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2015 OTAs: Marrone sees improvement on offensive line


JACKSONVILLE – It's far, far too early for conclusions.

Doug Marrone, in his first offseason coaching the Jaguars' offensive line, is quick to say this. But as 2015 organized team activities neared a close Thursday, he was quick to say something else, too:

Even if he can't absolutely conclude anything about the line, he likes a lot about what he has seen so far this offseason. And he said that's a pretty good start.

"I'm getting used to them and I've really seen a great step forward the last couple of days," Marrone said Thursday on Day Nine of 2015 OTAs at the Florida Blue Health and Wellness Practice Fields.

Jaguars Head Coach Gus Bradley agreed, adding that while there's a limit to how much the line can be evaluated in the run game because of the unpadded, non-contact nature of OTAs, the group has shown well in other areas.

"I think how they're protecting, (how) they're communicating up front, their base – all of that area there has been really good improvement," Bradley said.

Marrone, speaking to the media as a group for the first time since the Jaguars began their offseason on-field work, said while it's difficult to evaluate "force" and hitting in OTAs, coaches can evaluate footwork and positioning.

"I think we've done a good job of that," Marrone said. "The challenge when you coach the offensive line at this time of year is you're really not in pads. What you're trying to develop is how well do they take coaching, how well they are they doing the drills and are you seeing those drills carry onto the field, so that's what you're evaluating."

Bradley said Thursday the Jaguars are moving toward being a bit more of a gap-blocking line after having a zone-blocking emphasis the past two seasons, a move that has meant some linemen altering techniques and some adding weight and muscle mass.

"Our offensive line as a group has gotten stronger through the offseason," Bradley said. "That was one of the things we asked of them. … It will help in pass protection, it will help in field goal and extra points because we've got more size."

The Jaguars last season allowed a franchise-record 71 sacks, and while many factors played into the protection issues, the offensive line has been a significant offseason focus. Marrone said one issue last season was the youth of a unit that started then-rookie guard Brandon Linder, then-rookie center Luke Bowanko and then-second-year veteran Luke Joeckel, who entered last season with five career starts.

"There's a little bit of a price when you play a bunch of young players," Marrone said. "What you're hoping is to cash in. My mentality was, 'OK, they're young football players. They have some experience. They know what it's like to play on Sunday, how do we capture that and cash in on it now?' I think that they have a better understanding of it. One thing about young players that have never gone out there on a Sunday that have played, sometimes they really don't know what that's like because there is a difference even though we as coaches try to simulate practice like a game. …

"The way I went into that I said, 'There's a lot of young guys, you saw the mistakes that young people make and let's make sure we build on that and not make the same mistakes.'"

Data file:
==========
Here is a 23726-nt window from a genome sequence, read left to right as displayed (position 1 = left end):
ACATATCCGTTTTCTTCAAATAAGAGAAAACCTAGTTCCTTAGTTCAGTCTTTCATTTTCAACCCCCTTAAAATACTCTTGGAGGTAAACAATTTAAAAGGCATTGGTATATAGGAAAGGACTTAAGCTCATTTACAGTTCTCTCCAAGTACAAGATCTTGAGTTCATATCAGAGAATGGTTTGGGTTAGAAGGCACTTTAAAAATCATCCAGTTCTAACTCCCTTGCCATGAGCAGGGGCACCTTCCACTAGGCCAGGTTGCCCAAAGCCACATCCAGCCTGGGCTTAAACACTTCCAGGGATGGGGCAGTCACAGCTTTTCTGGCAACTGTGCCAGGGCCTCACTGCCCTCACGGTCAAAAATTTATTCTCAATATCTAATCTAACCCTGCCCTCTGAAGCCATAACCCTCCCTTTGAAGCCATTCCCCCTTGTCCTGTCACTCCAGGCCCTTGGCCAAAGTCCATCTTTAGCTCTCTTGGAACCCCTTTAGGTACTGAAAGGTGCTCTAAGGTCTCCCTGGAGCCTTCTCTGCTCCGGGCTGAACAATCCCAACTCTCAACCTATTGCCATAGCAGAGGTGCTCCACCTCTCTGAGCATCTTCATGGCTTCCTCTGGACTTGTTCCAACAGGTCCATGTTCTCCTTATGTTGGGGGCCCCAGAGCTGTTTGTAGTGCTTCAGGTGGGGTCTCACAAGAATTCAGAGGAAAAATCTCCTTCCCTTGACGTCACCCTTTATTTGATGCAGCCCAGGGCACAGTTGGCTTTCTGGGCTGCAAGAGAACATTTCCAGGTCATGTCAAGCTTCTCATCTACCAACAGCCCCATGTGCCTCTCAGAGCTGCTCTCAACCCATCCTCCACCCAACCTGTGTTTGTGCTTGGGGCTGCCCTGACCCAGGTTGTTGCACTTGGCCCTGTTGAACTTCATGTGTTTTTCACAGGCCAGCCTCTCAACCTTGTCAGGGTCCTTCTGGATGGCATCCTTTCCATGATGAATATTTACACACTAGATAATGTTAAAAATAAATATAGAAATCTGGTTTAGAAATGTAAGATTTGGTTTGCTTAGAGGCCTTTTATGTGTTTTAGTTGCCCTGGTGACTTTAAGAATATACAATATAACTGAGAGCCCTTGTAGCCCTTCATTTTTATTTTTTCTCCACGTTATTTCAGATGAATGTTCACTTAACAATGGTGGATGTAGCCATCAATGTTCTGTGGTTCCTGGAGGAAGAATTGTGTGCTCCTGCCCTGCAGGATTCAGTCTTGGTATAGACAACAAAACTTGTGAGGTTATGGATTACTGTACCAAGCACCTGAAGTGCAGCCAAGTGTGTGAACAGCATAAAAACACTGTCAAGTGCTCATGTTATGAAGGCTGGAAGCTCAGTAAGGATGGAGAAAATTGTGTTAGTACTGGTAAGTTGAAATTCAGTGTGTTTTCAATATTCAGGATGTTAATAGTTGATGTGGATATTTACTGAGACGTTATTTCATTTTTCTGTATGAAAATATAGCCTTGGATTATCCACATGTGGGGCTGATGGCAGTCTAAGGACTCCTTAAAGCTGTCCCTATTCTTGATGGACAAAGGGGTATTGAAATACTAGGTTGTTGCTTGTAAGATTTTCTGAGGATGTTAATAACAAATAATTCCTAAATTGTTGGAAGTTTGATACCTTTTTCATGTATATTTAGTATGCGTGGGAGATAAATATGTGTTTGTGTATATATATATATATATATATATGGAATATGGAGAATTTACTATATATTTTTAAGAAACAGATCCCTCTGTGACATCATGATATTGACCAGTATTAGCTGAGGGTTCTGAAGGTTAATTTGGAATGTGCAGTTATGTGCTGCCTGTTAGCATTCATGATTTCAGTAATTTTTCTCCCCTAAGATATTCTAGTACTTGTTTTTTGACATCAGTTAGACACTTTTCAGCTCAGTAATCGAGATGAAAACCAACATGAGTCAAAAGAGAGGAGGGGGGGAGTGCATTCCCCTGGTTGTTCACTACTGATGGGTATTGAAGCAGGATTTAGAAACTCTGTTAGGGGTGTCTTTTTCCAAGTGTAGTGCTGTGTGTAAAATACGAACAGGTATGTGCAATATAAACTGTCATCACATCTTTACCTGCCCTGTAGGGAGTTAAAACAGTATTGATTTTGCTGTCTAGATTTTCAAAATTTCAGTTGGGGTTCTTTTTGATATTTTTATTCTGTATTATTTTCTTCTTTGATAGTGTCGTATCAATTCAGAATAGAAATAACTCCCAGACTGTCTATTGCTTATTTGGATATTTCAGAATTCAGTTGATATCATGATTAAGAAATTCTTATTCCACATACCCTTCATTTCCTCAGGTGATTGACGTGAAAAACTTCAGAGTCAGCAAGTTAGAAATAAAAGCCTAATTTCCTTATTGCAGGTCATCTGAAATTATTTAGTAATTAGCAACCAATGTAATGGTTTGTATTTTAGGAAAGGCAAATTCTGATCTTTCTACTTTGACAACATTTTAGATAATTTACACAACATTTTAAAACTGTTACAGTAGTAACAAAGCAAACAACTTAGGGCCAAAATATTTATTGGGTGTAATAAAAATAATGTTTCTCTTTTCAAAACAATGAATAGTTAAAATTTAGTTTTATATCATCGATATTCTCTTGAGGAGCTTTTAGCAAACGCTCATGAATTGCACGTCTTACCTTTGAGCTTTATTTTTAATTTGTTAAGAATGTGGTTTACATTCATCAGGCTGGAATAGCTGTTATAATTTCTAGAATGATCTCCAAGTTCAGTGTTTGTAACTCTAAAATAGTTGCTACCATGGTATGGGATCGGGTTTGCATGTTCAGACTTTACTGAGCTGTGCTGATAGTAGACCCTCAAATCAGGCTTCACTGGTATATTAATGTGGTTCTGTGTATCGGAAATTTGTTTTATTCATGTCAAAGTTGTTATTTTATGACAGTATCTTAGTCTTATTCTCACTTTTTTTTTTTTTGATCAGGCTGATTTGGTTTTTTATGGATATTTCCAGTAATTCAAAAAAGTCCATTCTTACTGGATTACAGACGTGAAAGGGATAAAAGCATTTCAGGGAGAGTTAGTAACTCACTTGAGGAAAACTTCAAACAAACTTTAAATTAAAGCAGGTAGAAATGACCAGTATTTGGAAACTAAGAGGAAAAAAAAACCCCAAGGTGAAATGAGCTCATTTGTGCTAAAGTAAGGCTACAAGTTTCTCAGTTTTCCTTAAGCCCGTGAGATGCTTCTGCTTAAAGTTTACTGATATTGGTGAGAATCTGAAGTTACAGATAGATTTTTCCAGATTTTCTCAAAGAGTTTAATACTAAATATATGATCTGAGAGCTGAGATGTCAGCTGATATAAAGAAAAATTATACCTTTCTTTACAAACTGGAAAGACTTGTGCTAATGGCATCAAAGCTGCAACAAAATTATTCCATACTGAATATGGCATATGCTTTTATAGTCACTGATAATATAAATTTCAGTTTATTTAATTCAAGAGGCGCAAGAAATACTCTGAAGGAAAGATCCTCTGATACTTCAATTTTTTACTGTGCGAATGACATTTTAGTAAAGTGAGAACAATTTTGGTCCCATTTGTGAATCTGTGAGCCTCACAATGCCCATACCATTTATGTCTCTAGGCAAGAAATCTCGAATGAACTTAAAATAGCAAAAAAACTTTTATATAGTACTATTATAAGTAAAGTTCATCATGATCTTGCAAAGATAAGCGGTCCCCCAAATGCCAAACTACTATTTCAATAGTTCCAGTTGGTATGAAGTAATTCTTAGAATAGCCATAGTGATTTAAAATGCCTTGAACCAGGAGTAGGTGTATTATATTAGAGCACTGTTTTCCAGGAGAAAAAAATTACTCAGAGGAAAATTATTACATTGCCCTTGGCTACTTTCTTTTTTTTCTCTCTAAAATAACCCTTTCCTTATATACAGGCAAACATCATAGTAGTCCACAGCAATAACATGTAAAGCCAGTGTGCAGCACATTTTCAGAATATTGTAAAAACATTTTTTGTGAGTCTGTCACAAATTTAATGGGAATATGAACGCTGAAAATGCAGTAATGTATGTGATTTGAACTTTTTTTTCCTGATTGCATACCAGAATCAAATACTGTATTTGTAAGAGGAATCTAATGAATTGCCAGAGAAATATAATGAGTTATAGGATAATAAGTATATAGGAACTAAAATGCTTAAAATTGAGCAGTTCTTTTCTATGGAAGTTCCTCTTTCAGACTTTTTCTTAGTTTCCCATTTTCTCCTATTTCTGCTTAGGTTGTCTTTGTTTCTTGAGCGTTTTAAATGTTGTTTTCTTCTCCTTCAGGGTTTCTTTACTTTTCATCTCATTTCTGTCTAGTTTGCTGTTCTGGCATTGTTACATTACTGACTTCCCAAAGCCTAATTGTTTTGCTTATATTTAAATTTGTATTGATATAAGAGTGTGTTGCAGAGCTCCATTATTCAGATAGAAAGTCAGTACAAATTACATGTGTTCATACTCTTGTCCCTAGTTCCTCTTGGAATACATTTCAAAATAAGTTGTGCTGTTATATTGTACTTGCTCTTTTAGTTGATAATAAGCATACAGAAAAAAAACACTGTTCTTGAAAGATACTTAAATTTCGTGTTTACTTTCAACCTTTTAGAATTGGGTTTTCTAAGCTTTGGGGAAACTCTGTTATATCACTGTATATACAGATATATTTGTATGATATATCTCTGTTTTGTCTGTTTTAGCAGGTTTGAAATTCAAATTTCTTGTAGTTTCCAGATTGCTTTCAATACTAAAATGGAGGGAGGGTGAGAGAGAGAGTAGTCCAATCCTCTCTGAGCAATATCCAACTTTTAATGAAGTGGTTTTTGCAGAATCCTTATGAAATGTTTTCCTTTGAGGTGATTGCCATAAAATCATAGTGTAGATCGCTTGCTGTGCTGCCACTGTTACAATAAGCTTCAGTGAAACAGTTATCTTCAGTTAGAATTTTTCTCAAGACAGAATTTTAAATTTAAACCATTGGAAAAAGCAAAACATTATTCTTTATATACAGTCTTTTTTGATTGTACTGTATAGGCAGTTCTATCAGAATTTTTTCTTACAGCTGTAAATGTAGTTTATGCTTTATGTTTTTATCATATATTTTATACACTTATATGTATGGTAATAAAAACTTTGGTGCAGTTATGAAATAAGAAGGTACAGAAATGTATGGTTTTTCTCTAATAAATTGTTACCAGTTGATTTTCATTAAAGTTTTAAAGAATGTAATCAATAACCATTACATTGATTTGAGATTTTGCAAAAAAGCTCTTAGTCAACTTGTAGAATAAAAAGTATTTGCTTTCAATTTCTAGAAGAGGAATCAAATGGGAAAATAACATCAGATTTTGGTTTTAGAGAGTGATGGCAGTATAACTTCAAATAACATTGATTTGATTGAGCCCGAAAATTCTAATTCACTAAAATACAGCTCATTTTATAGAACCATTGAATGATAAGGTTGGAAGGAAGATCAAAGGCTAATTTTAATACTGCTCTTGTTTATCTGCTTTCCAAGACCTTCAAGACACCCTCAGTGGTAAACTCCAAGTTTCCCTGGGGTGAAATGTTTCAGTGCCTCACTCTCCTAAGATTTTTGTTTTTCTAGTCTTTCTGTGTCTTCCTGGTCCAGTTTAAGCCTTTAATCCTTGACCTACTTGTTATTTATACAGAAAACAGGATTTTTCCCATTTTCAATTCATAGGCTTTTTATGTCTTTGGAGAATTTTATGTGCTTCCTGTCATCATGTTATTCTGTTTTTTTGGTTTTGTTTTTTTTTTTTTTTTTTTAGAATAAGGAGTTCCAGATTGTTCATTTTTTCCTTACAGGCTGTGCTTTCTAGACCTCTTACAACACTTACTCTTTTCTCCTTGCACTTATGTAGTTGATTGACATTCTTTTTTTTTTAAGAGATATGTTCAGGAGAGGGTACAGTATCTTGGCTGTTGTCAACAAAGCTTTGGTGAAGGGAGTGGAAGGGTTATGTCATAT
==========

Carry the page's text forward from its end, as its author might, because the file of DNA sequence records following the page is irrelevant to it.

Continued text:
Marrone said as OTAs draw to a close – and with next week's three-day mandatory minicamp marking the end of the on-field portion of the 2015 offseason – he has seen significant progress in the last month.

"It's been a challenge," Marrone said. "It's always a learning experience. A new coach comes in and the players are trying to get a feel. The teaching is probably different. Last year, it was obviously unfortunate what happened with (offensive line coach) George (Yarno missing the season while battling cancer) and then (assistant offensive line coach) Luke (Butkus) had to get thrown in there … they're getting used to my style and what we teach technically.

"That's how it always is this time of year. You go in, and all of a sudden you're working together and you know where you're going. Everyone's working like heck to get a vision of what you want to be, and all of a sudden it's at the end of a phase or at the end of minicamp and you have to start all over again when training camp comes."

Also on Thursday:

*Bradley said the Jaguars won't practice Friday, which was scheduled to be the last of 10 OTA practices. The Jaguars will hold their mandatory three-day minicamp Tuesday, Wednesday and Thursday next week. …

*Marrone said he may spend part of next week's three-day mandatory minicamp moving some players around on the line to get an idea which players can play both inside and outside. …

*Marrone on second-year guard Brandon Linder: "I've been surprised where he is at this stage. I think he's ahead of the game for when you think of a first-year player playing. I think he's very sound technically. He's very tough, very strong, very agile. He has a lot of traits you look for in that position." …

*The Jaguars held tight end Julius Thomas out of practice for a second consecutive day because of tightness in his leg. Running back Storm Johnson (back tightness) also was held out of practice, as was cornerback Davon House (abdomen tightness). …

*Bradley said there's a good chance wide receiver Marqise Lee, who has not participated in OTAs because of a knee injury, will not participate in minicamp next week. "I would say it would be a higher possibility that we hold him out," Bradley said.

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